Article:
For buildings in hazardous areas that cannot be relocated or removed, the best option may be to retrofit them to improve their chances of surviving storm events. FEMA and other organizations have done extensive research to determine what type of construction techniques best survive storms.
Retrofitting options to improve a building’s storm readiness include elevating it on open pilings above predicted flood heights, incorporating freeboard into design, anchoring structures to resist flotation, reducing or completely removing impervious ground cover, and installing protective structures over windows and doors. While not all of these options are inexpensive, there is potential funding available. (See the funding section for more information.)
Specific resources for information on retrofitting include:
- The Federal Emergency Management Agency’s (FEMA) Coastal Construction Manual is perhaps the most important and expansive source on building in the coastal zone. While it is primarily written for building professionals (contractors, architects, building inspectors), it includes information for the general audience as well. See, in particular Section 14.5 Retrofitting Opportunities, and Section 14.6 Retrofitting Costs. To obtain a free copy of the Coastal Construction Manual (in print or on a CD), contact the FEMA Publications Distribution Facility at (800) 480-2520.
- FEMA’s Home Builder’s Guide to Coastal Construction includes 31 fact sheets. Page 6 of fact sheet 30, Repairs, Remodeling, Additions, and Retrofitting, outlines retrofitting options for homes in coastal areas.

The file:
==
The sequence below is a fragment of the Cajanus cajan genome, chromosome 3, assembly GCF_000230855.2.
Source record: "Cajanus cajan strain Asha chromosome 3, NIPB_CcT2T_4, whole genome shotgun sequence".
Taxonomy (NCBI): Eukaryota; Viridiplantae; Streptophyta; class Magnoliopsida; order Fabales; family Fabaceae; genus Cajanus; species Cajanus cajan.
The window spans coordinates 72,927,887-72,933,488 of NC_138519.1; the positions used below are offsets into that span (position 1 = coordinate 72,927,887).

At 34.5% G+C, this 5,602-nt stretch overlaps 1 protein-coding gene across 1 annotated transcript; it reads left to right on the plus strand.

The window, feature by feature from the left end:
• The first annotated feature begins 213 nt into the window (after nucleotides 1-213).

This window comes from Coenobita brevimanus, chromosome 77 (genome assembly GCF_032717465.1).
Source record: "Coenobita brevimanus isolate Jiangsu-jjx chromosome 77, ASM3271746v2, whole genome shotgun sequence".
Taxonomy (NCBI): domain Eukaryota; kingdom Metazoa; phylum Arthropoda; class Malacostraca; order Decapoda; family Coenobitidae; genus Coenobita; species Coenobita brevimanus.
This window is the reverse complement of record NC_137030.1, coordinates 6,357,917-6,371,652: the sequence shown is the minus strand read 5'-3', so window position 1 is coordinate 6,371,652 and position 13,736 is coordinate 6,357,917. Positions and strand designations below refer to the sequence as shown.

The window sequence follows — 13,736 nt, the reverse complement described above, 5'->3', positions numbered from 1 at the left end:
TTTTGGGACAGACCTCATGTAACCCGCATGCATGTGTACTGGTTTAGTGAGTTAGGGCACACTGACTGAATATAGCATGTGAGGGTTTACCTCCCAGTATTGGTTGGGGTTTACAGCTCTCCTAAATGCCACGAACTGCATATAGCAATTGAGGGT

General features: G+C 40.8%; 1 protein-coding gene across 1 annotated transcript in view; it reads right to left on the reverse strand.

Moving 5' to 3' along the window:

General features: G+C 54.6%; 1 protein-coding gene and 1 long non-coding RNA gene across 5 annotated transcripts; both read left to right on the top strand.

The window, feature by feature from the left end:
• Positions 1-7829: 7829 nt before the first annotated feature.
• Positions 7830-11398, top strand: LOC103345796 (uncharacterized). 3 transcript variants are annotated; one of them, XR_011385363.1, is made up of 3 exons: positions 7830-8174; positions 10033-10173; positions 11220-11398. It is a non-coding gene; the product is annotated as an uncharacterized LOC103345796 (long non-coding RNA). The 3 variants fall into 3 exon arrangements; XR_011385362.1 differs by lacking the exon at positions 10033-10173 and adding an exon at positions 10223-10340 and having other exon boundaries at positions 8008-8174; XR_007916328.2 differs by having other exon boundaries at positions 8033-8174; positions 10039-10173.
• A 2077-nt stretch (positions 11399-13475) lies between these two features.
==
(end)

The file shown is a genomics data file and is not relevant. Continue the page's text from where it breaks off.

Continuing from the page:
- Hurricane Katrina in the Gulf Coast: Mitigation Assessment Team Report, Building Performance Observations, Recommendations, and Technical Guidance is an extensive report published by FEMA on what types of structures survived best during the 2005 hurricane season.
- FEMA’s Recommended Residential Construction for the Gulf Coast: Building on Strong and Safe Foundations provides additional best practice techniques on how to design, build, and rebuild in coastal areas.
- FEMA’s Mitigation Assessment Team Report: Summary Report on Building Performance 2004 Hurricane Season summarizes the observations, conclusions, and recommendations that were obtained during FEMA’s post-disaster assessments in 2004.
- The Florida Division of Emergency Management’s Hurricane Retrofit Guide describes how homeowners can protect their homes from wind and rain damage.
* Your community needs only 500 points to qualify for reduced flood insurance premiums through the Community Rating System (CRS). For more information (including how to apply for the CRS program), see our Community Rating System (CRS) primer.
Notes from the folks at CRS:
“Credit is provided for protecting buildings by retrofitting so that they suffer no or minimal flood damage. Flood protection techniques recognized by CRS include elevating buildings above flood levels, dry floodproofing, wet floodproofing, and protection of basements from sewer backup. To receive credit flood protection projects must meet federal, state and local codes.”